Given the impact of COVID-19 and the current calls for social distancing, it’s likely your next interview could be a video interview. Make sure you’re ready to get in front of the camera by following these video interview tips.
Test your tech
- Do a technical trial run to make sure your device is working correctly. Download any apps or plugins you’ll need.
- Whether you’re using Skype for Business or another video platform, make sure you have a professional username, just as you would with your email address or social media handle.
- Check that your computer’s camera, microphone, and internet connection are working.
Dress to impress:
- For your video interview, you should dress professionally – the same way you would for an in-person interview.
- To look best on camera, avoid bright colors and patterns and opt for softer colors instead.
- If you are wearing a tie, wear a solid color rather than a patterned one.
- If you wear glasses, adjust the lighting in the room to reduce glare from the lenses.
Charge it up
- If you’re using a laptop or tablet, make sure it’s fully charged on the day of the interview.
- Pick a spot that has strong Wi-Fi. If you’re using a tablet, find a way to keep it stationary. Otherwise, the screen may appear shaky if you’re holding the device.
- Avoid using a smartphone for video interviews if possible.
Show up” A few minutes early
- Be a well-prepared early bird. Log in 5 or 10 minutes early so you can be calm and centered when the video interview begins.
- Open up the program where your video interview will take place a few minutes early.
- Close all extra windows and tabs. If you have a portfolio or anything similar you’d like to show via screen share during your interview, make sure that it’s ready in an easy-to-access, but minimized, window.
Maintain good eye contact and body language
- Maintain “eye contact” by looking directly into the camera instead of at the screen or your photo.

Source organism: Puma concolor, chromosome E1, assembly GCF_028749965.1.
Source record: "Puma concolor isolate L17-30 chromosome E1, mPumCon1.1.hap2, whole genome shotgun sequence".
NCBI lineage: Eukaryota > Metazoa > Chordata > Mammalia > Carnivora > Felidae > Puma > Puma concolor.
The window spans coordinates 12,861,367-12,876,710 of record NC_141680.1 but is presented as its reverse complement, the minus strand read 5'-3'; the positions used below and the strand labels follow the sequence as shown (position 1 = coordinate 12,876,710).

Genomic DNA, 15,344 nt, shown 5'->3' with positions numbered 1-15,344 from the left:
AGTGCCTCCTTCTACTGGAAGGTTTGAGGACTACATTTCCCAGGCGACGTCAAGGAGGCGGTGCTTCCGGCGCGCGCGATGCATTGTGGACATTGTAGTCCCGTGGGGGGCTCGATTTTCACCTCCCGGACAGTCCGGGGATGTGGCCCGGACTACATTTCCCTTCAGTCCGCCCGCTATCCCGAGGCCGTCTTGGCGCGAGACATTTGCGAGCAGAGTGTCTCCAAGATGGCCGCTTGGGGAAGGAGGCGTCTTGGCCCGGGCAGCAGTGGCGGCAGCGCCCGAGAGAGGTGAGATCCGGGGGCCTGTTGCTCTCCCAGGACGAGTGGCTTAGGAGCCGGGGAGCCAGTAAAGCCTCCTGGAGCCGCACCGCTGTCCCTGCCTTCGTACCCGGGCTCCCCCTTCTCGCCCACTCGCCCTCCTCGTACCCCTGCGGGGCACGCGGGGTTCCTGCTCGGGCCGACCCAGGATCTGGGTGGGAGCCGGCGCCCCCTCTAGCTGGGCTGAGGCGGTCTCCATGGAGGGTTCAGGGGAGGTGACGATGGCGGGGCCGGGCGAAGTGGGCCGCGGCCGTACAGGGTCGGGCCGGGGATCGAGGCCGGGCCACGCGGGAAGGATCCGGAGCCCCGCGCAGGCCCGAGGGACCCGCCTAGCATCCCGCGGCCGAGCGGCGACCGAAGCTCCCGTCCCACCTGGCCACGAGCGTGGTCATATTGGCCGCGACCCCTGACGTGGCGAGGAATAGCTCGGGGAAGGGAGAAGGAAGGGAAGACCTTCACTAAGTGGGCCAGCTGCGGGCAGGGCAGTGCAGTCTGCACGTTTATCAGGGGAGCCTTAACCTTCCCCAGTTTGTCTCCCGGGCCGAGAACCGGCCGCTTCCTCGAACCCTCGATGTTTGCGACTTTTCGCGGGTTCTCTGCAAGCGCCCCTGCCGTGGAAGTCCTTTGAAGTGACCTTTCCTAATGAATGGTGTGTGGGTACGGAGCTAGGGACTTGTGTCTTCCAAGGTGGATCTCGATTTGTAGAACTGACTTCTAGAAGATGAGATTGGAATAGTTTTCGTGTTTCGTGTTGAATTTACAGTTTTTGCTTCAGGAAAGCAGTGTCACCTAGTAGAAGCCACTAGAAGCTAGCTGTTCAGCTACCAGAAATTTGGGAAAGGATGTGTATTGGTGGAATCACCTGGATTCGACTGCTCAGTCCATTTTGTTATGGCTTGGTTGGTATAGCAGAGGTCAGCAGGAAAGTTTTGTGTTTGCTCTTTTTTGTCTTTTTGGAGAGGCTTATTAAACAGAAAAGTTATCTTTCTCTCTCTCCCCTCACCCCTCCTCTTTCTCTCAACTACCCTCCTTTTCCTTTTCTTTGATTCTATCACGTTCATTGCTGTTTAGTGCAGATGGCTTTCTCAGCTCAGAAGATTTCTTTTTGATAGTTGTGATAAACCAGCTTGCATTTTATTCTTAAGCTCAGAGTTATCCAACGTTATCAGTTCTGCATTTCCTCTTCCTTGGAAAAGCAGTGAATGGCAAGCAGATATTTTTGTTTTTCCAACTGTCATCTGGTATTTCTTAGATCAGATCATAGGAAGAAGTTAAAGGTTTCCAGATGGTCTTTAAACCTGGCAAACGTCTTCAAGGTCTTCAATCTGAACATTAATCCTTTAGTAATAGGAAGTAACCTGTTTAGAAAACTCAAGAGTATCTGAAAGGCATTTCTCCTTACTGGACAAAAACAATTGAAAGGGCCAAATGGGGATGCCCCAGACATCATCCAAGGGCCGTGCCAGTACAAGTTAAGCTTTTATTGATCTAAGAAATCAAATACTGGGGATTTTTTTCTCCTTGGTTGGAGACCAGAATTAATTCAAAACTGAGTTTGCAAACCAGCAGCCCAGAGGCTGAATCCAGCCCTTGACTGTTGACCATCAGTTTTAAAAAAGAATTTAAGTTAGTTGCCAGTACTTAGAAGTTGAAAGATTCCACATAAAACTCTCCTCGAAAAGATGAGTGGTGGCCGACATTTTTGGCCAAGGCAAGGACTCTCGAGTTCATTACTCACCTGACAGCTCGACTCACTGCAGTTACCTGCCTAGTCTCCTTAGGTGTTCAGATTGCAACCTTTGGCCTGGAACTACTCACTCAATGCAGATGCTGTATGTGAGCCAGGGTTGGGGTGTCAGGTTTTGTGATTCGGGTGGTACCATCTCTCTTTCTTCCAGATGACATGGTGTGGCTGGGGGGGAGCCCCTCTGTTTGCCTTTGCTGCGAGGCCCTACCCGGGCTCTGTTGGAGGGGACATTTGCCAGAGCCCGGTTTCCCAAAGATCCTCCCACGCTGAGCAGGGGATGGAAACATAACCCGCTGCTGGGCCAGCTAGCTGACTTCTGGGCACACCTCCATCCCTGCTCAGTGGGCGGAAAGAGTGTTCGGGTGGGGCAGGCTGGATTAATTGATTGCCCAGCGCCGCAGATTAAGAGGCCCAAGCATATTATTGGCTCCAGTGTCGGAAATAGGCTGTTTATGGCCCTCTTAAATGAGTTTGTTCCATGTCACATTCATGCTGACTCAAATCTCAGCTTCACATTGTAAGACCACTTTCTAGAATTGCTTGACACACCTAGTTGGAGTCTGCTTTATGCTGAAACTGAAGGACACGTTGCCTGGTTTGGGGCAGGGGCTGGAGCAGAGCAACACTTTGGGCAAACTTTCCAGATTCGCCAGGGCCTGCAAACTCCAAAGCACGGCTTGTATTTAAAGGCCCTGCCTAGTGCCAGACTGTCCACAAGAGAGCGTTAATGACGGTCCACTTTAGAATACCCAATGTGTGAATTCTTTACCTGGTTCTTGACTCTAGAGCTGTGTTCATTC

- Make sure your face is centered and try not to move around.
- Keep good posture, sitting with your back straight, feet on the ground, and arms resting in your lap or on the desk.
Pay attention to how you sound
- While you practice, make note of how fast you speak, how you pause, and the tone and pitch of your voice, and ask the person you’re practicing with if any of these things make it harder to hear or understand you.
- For the sake of any interviewer with a bad connection, be sure to speak clearly and at a reasonable pace, but keep it natural.
- Since there’s less body language-based communication in a video interview, you also want the way you speak to help get across how you feel about what you’re saying.
Don’t be afraid to ask your interviewer to repeat the question
- Didn’t understand what a recruiter just asked you? It’s okay to pause and ask, “Can you please repeat that?” Or, if you’re in a live video conference, ask the interviewer to rephrase or clarify the part of the question that’s confusing you.
- It’s better to ask than to not answer the question (or to answer the wrong question).
- No matter how stealthily you think you can type, it will always be noticed if you’re trying to Google something during the interview.
- Have all the information you need already on the desk in front of you, or already open in your browser.
- Keep any notes you might need in front of you. Don’t rely on them too much, but it can be reassuring to have some basic notes about your examples and achievements in front of you.
- If you spend time during the interview looking at your screen (rather than into the camera) and typing, it’ll just look like you’re distracted and, perhaps, ill-prepared.
Close the video interview by sharing your appreciation
- Just as you would with any interview, thank the interviewer for the opportunity.
- Follow up with a post-interview thank-you notewithin 24 hours. In your note, briefly reinforce why you’re interested in the job and why you’d be a great match for the role and company.
Video interviews are like any other part of the application process. Some people are naturally better or worse at them, but those differences can be easily overcome with practice. With the usual combination of research and diligent practice, you’ll give yourself the best chance possible.